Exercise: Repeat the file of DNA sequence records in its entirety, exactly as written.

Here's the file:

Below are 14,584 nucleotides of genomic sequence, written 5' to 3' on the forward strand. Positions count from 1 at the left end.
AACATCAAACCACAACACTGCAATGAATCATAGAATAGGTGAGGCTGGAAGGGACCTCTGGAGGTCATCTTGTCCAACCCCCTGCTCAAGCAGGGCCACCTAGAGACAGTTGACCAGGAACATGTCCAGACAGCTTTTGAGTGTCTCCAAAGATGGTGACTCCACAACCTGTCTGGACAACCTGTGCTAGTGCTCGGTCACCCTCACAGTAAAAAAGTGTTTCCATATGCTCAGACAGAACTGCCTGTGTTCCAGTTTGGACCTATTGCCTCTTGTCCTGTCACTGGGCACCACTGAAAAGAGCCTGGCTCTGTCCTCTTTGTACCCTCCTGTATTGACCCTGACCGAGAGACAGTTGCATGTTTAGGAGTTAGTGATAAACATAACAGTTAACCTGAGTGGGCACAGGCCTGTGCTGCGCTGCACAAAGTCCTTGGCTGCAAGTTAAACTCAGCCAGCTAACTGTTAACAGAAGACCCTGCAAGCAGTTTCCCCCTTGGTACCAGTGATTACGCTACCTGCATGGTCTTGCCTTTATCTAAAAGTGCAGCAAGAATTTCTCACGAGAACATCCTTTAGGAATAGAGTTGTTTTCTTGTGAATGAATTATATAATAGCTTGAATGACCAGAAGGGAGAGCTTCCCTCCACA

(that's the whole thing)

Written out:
Below are 14,584 nucleotides of genomic sequence, written 5' to 3' on the forward strand. Positions count from 1 at the left end.
AACATCAAACCACAACACTGCAATGAATCATAGAATAGGTGAGGCTGGAAGGGACCTCTGGAGGTCATCTTGTCCAACCCCCTGCTCAAGCAGGGCCACCTAGAGACAGTTGACCAGGAACATGTCCAGACAGCTTTTGAGTGTCTCCAAAGATGGTGACTCCACAACCTGTCTGGACAACCTGTGCTAGTGCTCGGTCACCCTCACAGTAAAAAAGTGTTTCCATATGCTCAGACAGAACTGCCTGTGTTCCAGTTTGGACCTATTGCCTCTTGTCCTGTCACTGGGCACCACTGAAAAGAGCCTGGCTCTGTCCTCTTTGTACCCTCCTGTATTGACCCTGACCGAGAGACAGTTGCATGTTTAGGAGTTAGTGATAAACATAACAGTTAACCTGAGTGGGCACAGGCCTGTGCTGCGCTGCACAAAGTCCTTGGCTGCAAGTTAAACTCAGCCAGCTAACTGTTAACAGAAGACCCTGCAAGCAGTTTCCCCCTTGGTACCAGTGATTACGCTACCTGCATGGTCTTGCCTTTATCTAAAAGTGCAGCAAGAATTTCTCACGAGAACATCCTTTAGGAATAGAGTTGTTTTCTTGTGAATGAATTATATAATAGCTTGAATGACCAGAAGGGAGAGCTTCCCTCCACA